Wednesday, December 1, 2004

Medical Marijuana

Two thoughts on the medical marijuana case being argued before the Supreme Court right now:

  1. I think we are at a crucial tipping point in the swing of judicial philosophy, and it's possible that a decision for Raich will signal a significant shift in momentum toward a more formal reading of the Constitution. For almost a century, judicial decisions have tended to reflect judges ideas of "justice," rather than a strict interpretation of what our Constitution and laws say. This trend tended to diminish the concept of Federalism, as Congress was granted ever more increasing powers in excess of those explicitly enumerated in the Constitution. Now, the Constitution does not clearly say that Congress has the power to regulate marijuana, especially when it has been prescribed by a doctor in accordance with state law. By agreeing with Raich, the Supreme Court would be reversing the tide, and start consolidating the trend toward real Federalism. There is a reason why this decision is so particularly important, compared to other recent decisions supportive of Federalism (like the striking down of the Gun Free School Zones Act), and that is this:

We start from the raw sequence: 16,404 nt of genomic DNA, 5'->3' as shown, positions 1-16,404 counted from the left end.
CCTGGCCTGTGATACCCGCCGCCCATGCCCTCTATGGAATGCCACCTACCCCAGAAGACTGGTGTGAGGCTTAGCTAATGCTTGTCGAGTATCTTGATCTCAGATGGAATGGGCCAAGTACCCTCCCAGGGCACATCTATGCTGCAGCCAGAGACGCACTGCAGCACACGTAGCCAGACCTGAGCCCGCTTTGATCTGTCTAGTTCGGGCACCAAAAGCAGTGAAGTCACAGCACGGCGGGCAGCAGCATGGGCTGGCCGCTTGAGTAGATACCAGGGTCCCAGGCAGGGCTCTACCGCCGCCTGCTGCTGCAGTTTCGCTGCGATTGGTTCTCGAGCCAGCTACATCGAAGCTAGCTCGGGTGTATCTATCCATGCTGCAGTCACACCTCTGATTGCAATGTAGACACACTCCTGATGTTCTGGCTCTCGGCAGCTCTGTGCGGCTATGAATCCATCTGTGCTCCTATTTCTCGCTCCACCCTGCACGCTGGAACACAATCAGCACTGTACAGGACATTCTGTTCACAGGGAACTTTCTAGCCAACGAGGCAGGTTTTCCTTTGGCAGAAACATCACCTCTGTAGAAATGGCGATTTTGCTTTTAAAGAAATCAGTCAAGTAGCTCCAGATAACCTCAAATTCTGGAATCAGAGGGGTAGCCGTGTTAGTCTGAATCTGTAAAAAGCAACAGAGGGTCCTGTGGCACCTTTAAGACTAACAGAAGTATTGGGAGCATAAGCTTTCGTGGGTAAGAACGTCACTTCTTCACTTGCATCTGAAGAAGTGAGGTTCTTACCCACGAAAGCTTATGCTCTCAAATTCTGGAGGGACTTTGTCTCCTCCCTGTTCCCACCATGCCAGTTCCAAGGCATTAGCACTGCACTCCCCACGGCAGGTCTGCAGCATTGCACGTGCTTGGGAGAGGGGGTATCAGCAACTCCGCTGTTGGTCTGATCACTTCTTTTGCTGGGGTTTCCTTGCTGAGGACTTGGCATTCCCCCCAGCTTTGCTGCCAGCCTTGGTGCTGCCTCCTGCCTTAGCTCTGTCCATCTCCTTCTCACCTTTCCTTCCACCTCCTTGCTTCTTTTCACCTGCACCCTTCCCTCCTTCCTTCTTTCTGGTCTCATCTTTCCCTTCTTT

2. There is a bit of irony in this case which distinguishes it substantially from several other recent Federalism cases. In this case, the issue being argued is one which, historically, has been anathema to conservatives. Ever since drug use became commonplace in the 1960's, the "right" to use drugs has been a cause celebre for the far left. I would bet a lot of money that readers of High Times magazine are overwhelmingly liberal. And yet now, conservatives are lining up behind the Raich case in droves, because of what it will do to advance the cause of Federalism. (It is also true that legalization of drugs has become accepted policy in certain conservative circles recently, but most liberals probably do not know this). For a long time, I have maintained that liberals have thought that conservatives have been somewhat disingenuous in their support of strict interpretation, because the effect of strict interpretation has largely supported conservative causes. Now, however, the public will see Conservatives backing a case which has historically given them fits. It will finally become clear to many people, that many conservative thinkers care more about the principle of strict interpretation that the substance of what it might accomplish. It will then occur to people that we are serious.